nothing can be said truly about that, which does not exist

Terms express concepts in their ordinary use. They denote concepts in the contexts of propositional attitudes. This analysis agrees with Frege and the Stoics, whereby, in the words of Alonzo Church, nothing can be said truly about that, which does not exist. As the Eleatic Stranger taunts Theaetetus, ὅτι μάλιστα δύνασαι συντείνας πειράθητι, μήτε οὐσίαν μήτε τὸ ἓν μήτε πλῆθος ἀριθμοῦ προστιθεὶς τῷ μὴ ὄντι, κατὰ τὸ ὀρθὸν φθέγξασθαί τι περὶ αὐτοῦ, try with might and main to say something correctly about not-being, without attributing to it either existence or unity or plurality. (Plato, Sophist, 239b)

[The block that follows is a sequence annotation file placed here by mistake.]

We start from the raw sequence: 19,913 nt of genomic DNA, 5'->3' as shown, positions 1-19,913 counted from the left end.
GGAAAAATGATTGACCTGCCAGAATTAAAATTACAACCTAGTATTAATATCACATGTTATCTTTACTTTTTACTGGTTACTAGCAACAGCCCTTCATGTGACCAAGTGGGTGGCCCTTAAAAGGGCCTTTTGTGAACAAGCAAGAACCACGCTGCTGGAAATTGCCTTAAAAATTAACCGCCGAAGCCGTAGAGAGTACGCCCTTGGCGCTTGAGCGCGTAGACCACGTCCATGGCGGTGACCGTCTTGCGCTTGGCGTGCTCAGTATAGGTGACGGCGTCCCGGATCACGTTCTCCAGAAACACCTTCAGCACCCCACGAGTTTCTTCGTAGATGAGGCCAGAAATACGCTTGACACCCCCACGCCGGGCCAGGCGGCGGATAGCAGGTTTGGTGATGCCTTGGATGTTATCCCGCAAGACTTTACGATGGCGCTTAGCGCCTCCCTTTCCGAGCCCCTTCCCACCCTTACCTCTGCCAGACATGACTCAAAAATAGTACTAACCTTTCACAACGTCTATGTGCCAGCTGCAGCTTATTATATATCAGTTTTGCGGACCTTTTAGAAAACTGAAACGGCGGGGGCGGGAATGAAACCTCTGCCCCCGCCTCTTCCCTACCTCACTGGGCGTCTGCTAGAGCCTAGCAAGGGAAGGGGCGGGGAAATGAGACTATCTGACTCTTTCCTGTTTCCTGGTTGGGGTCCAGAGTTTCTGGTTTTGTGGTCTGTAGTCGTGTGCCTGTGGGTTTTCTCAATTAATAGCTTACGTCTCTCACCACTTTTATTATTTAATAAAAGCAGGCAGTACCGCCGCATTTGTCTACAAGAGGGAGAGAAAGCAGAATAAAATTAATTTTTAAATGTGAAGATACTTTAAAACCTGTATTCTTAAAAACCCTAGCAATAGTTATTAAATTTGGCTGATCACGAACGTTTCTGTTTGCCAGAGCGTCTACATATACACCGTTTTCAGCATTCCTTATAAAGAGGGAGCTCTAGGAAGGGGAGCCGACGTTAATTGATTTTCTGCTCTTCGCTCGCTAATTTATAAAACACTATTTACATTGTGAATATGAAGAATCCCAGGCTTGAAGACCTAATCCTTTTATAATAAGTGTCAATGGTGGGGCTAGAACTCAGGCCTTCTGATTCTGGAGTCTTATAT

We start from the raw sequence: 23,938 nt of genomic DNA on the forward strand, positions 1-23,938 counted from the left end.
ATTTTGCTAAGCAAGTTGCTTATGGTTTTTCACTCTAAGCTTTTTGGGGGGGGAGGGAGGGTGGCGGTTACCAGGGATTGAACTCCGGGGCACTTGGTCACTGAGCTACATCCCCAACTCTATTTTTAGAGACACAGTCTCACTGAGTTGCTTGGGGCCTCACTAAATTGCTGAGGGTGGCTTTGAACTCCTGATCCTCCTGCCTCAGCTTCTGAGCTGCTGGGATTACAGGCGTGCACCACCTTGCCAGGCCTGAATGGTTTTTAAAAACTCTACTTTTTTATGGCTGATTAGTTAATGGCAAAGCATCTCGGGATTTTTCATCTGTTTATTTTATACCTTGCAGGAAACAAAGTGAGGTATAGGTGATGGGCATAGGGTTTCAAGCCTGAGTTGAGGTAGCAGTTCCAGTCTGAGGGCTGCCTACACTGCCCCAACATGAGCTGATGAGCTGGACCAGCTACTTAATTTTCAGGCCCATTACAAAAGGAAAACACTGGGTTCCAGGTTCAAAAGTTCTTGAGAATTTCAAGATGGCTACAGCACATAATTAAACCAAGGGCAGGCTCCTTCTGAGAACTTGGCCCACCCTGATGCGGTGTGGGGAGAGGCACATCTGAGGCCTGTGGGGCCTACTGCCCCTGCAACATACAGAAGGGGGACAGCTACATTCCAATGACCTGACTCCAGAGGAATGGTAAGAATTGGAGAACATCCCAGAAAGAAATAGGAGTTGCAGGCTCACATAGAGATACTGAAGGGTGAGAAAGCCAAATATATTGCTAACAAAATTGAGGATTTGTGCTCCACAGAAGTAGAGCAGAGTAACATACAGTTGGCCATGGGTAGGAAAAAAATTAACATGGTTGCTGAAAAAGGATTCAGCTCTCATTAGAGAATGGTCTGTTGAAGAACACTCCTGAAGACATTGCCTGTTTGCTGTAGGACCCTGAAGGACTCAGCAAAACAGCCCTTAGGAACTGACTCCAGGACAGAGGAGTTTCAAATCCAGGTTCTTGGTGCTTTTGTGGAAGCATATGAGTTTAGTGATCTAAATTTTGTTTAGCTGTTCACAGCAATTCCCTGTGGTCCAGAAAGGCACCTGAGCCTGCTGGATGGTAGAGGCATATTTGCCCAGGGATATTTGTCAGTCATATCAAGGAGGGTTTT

2 thoughts on “nothing can be said truly about that, which does not exist”

  1. impermanent existence

    Is it only the problem in the doctrine of not-being, as now he does not even comprehend the nature of Being? When truth can be spoken, it is not real truth.

    1. Re: impermanent existence

      It is really true that nothing can be said truly about not-being, τὸ μὴ ὄν. I cannot recall Church ever citing or speaking of Plato. This meeting of minds is too good to be a mere coincidence, though.

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